June 2024


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Thursday, June 20, 2024

RMFU and CCA disagree on USDA decision

RMFU Supports Vilsack on GIPSA Rule “We are pleased to see USDA Secretary Vilsack standing up to the nation’s meat packing lobby on the GIPSA (Grain Inspection, Packers & Stockyards Administration) rules,” said RMFU President Kent Peppler, a Mead, Colo. farmer. In a letter to Congressman Frank R. Lucas, Vilsack recently declined the request for a comprehensive economic analysis of the rules on livestock market competition published in June by the USDA’s Grain Inspection, Packers and Stockyards Administration.

“The livestock commodity organizations, representing the four or five companies that control 80 percent of meat processing in the United States, are crying disaster,” Peppler said, “but what they mean is that the packers are too big to be held accountable. Meat packing giants have been gouging the livestock grower and the consumer for decades. In the process, by controlling markets, they’ve effectively destroyed independent, family-based chicken and hog farming, and they were well on their way to turning cattle growers into sharecroppers when Secretary Vilsack and the Department of Justice stepped in.”

R-CALF USA, which represents independent ranchers in Colorado, Wyoming, and the Rocky Mountain West, dismissed the call for a new economic analysis as an effort to delay and derail GIPSA regulation of livestock markets. R-CALF USA CEO Bill Bullard called the claim that the GIPSA rule will harm to the economy “absolutely baseless and irresponsible. ”

“Like any big, unregulated corporate power, the packers consider their own profits a matter of national security,” Peppler said. “We’ve seen what ‘too big to fail’ means, and I think Americans are tired of hearing multinational corporations claim they are entitled to more than their fair share of the consumer’s meat dollar. The new GIPSA rules will put an end to practices that let the packing industry hold the livelihoods of small ranchers hostage. An unregulated livestock market only serves the interests of companies big enough to bully their suppliers and their customers. If we don’t control their greed now, we may not get another chance for a long time.”

The rules process has already been delayed once, when the National Cattlemen’s Beef Association successfully lobbied for a 90-day extension of the comment period. Consumers, ranchers, and packers have had five months to submit their responses, and the next step is for GIPSA to respond to those comments. “The GIPSA rules are a Bill of Rights for small ranchers,” Peppler said. “We need them now.”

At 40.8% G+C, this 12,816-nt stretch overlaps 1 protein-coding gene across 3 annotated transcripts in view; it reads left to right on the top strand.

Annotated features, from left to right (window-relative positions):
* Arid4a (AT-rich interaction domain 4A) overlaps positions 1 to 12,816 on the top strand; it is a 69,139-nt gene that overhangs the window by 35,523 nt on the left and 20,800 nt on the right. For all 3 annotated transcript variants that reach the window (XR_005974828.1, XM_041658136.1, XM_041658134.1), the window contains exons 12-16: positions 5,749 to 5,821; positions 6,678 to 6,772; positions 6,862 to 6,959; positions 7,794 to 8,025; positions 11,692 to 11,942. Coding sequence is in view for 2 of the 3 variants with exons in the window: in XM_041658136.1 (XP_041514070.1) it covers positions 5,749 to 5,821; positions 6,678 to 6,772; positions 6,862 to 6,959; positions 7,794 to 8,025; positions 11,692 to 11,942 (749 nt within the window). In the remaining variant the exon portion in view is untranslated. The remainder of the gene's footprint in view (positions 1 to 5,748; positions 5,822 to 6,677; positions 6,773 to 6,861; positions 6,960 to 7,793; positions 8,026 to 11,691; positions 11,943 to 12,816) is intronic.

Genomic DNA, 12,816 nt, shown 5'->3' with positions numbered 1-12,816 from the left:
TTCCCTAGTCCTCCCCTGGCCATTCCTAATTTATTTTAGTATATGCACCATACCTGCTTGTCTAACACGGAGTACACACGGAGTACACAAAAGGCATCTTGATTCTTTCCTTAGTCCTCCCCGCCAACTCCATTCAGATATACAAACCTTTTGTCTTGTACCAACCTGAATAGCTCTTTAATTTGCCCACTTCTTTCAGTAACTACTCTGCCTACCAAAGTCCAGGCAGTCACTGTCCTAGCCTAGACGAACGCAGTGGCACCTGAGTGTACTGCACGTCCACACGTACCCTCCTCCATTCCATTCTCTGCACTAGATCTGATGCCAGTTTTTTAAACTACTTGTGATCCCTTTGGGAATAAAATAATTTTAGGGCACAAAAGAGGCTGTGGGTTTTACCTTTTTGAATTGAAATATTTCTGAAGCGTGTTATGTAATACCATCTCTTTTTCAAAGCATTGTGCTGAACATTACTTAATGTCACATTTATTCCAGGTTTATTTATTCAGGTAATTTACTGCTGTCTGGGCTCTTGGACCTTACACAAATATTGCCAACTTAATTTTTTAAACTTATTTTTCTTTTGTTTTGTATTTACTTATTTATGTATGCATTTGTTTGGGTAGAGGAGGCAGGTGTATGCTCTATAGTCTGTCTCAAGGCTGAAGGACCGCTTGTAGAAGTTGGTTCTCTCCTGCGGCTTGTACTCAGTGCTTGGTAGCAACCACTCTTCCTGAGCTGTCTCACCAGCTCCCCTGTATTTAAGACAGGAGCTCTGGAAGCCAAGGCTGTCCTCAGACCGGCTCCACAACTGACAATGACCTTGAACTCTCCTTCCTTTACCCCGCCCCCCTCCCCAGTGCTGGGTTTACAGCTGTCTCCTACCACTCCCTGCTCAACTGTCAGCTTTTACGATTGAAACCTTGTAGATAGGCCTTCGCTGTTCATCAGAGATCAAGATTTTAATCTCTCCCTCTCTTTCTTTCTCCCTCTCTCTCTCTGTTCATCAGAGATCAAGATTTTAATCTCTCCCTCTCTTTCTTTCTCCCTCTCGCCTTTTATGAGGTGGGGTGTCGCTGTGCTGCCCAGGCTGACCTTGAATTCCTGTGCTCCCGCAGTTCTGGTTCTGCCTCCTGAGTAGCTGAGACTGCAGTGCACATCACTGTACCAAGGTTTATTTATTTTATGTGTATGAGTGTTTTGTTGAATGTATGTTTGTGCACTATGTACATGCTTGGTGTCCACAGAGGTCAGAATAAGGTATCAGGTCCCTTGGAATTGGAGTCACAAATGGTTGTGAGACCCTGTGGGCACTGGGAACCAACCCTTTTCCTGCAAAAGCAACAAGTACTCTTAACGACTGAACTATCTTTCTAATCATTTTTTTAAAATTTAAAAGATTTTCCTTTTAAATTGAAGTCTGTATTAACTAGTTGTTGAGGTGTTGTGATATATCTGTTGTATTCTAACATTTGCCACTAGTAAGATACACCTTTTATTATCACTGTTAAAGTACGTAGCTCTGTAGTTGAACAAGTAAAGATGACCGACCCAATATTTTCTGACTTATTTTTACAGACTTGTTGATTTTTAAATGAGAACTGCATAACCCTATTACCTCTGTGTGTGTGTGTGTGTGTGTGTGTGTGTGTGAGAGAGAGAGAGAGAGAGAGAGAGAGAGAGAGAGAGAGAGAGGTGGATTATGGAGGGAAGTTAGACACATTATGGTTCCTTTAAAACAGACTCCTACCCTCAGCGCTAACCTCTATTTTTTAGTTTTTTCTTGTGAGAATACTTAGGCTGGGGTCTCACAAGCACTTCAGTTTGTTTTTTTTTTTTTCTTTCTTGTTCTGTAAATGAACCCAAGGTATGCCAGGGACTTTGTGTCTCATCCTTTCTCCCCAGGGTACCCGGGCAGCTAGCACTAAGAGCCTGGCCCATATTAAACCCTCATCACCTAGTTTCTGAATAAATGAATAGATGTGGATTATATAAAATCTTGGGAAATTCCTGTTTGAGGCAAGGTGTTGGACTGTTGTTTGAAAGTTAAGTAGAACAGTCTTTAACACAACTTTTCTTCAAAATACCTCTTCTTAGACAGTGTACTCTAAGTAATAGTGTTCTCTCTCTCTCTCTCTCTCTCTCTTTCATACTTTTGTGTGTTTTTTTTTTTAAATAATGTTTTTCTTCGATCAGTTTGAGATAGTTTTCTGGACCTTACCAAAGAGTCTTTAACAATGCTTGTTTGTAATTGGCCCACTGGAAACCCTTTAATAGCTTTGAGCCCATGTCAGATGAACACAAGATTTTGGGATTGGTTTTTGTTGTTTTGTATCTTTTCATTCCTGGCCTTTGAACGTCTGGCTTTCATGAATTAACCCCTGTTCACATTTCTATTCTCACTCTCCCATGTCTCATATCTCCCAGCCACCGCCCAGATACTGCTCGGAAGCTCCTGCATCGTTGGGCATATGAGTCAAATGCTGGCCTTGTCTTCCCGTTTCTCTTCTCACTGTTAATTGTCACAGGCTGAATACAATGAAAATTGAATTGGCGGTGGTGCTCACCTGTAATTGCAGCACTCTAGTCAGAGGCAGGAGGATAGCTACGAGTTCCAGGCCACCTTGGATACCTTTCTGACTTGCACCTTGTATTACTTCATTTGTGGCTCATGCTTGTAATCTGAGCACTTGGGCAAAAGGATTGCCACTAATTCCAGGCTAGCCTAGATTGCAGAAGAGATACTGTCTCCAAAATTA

Economic Impact of USDA’s Livestock Marketing Rule

ARVADA, Colo. October 22, 2010 – An economic impact study conducted by John Dunham and Associates, Inc. concludes that the Grain Inspection, Packers and Stockyards Administration’s (GIPSA) proposed rule on livestock marketing could have unintended consequences throughout the state of Colorado. The GIPSA proposed the rule on June 21, 2010, in response to a request made by Congress. However, Colorado Cattlemen’s Association (CCA) president Robbie LeValley said the proposed rule changes are not clearly understood, and the unintended consequences are far-reaching across the beef industry.

“Agriculture is our long-term national security, and is the only steady business across this country,” said Terry Fankhauser, CCA Executive Vice President. “This major proposal warrants additional economic analysis, which our industry and numerous members of Congress requested from and was denied to by the U.S. Department of Agriculture. At the very least, this study points out there will be harmful impacts from this rule and it is USDA’s obligation to the U.S. beef industry to acknowledge this and work with producers, not against them.”

The beef industry is an integral part of Colorado’s economy accounting for over 56% of the gross farm income – Colorado’s largest agriculture industry. The proposed GIPSA rule could cost the state as much as $176.6 million in economic activity.

The study also suggested that 170 livestock producers in the state of Colorado could go out of business should this proposed ruling pass. If this study’s conclusion is correct, this is an unacceptable effect of this rule, especially considering the rigors of our state and industry’s economy. With nearly one-third of Colorado’s counties being classified as economically dependent on the beef industry, we can’t afford to lose any producers.

The rancher isn’t the only one who will be negatively affected by implementation of this rule. The end consumer will be forced to pay an additional $50 million annually for the same amount of meat and poultry they currently purchase based off of the increased regulatory burden and impact from litigation.

The study, commissioned by the American Meat Institute, is available online in an interactive format that aggregates economic impact on national, state and congressional district levels. To view the complete study and impact on a specific state or congressional district, go to www.MeatFuelsAmerica.com/GIPSA. For more information on the proposed rule, visit CCA’s website.

Colorado Cattlemen’s Association (CCA) is the state’s only nonprofit trade organization exclusively representing Colorado’s cattle producers. Founded in 1867, CCA is the nation’s oldest state cattlemen’s association.

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